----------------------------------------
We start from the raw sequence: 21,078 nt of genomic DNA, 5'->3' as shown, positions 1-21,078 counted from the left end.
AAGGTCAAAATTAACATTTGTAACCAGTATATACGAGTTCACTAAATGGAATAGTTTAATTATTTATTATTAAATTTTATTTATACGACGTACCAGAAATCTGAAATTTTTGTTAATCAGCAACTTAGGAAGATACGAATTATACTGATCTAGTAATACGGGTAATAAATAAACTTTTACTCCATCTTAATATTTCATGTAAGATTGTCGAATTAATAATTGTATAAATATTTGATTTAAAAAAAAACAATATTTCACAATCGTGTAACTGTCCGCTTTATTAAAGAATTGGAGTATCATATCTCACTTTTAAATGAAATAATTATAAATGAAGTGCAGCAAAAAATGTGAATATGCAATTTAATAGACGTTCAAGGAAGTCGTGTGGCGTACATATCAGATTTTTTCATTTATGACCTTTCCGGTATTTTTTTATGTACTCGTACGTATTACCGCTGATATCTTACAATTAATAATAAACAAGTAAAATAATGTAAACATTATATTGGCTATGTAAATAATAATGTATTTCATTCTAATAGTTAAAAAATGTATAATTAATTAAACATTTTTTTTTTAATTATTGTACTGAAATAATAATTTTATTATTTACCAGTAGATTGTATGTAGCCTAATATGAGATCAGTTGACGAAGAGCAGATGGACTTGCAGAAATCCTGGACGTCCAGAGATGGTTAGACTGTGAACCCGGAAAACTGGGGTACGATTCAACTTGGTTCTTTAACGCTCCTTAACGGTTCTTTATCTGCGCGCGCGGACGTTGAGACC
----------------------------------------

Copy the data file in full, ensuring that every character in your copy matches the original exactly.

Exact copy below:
We start from the raw sequence: 21,078 nt of genomic DNA, 5'->3' as shown, positions 1-21,078 counted from the left end.
AAGGTCAAAATTAACATTTGTAACCAGTATATACGAGTTCACTAAATGGAATAGTTTAATTATTTATTATTAAATTTTATTTATACGACGTACCAGAAATCTGAAATTTTTGTTAATCAGCAACTTAGGAAGATACGAATTATACTGATCTAGTAATACGGGTAATAAATAAACTTTTACTCCATCTTAATATTTCATGTAAGATTGTCGAATTAATAATTGTATAAATATTTGATTTAAAAAAAAACAATATTTCACAATCGTGTAACTGTCCGCTTTATTAAAGAATTGGAGTATCATATCTCACTTTTAAATGAAATAATTATAAATGAAGTGCAGCAAAAAATGTGAATATGCAATTTAATAGACGTTCAAGGAAGTCGTGTGGCGTACATATCAGATTTTTTCATTTATGACCTTTCCGGTATTTTTTTATGTACTCGTACGTATTACCGCTGATATCTTACAATTAATAATAAACAAGTAAAATAATGTAAACATTATATTGGCTATGTAAATAATAATGTATTTCATTCTAATAGTTAAAAAATGTATAATTAATTAAACATTTTTTTTTTAATTATTGTACTGAAATAATAATTTTATTATTTACCAGTAGATTGTATGTAGCCTAATATGAGATCAGTTGACGAAGAGCAGATGGACTTGCAGAAATCCTGGACGTCCAGAGATGGTTAGACTGTGAACCCGGAAAACTGGGGTACGATTCAACTTGGTTCTTTAACGCTCCTTAACGGTTCTTTATCTGCGCGCGCGGACGTTGAGACC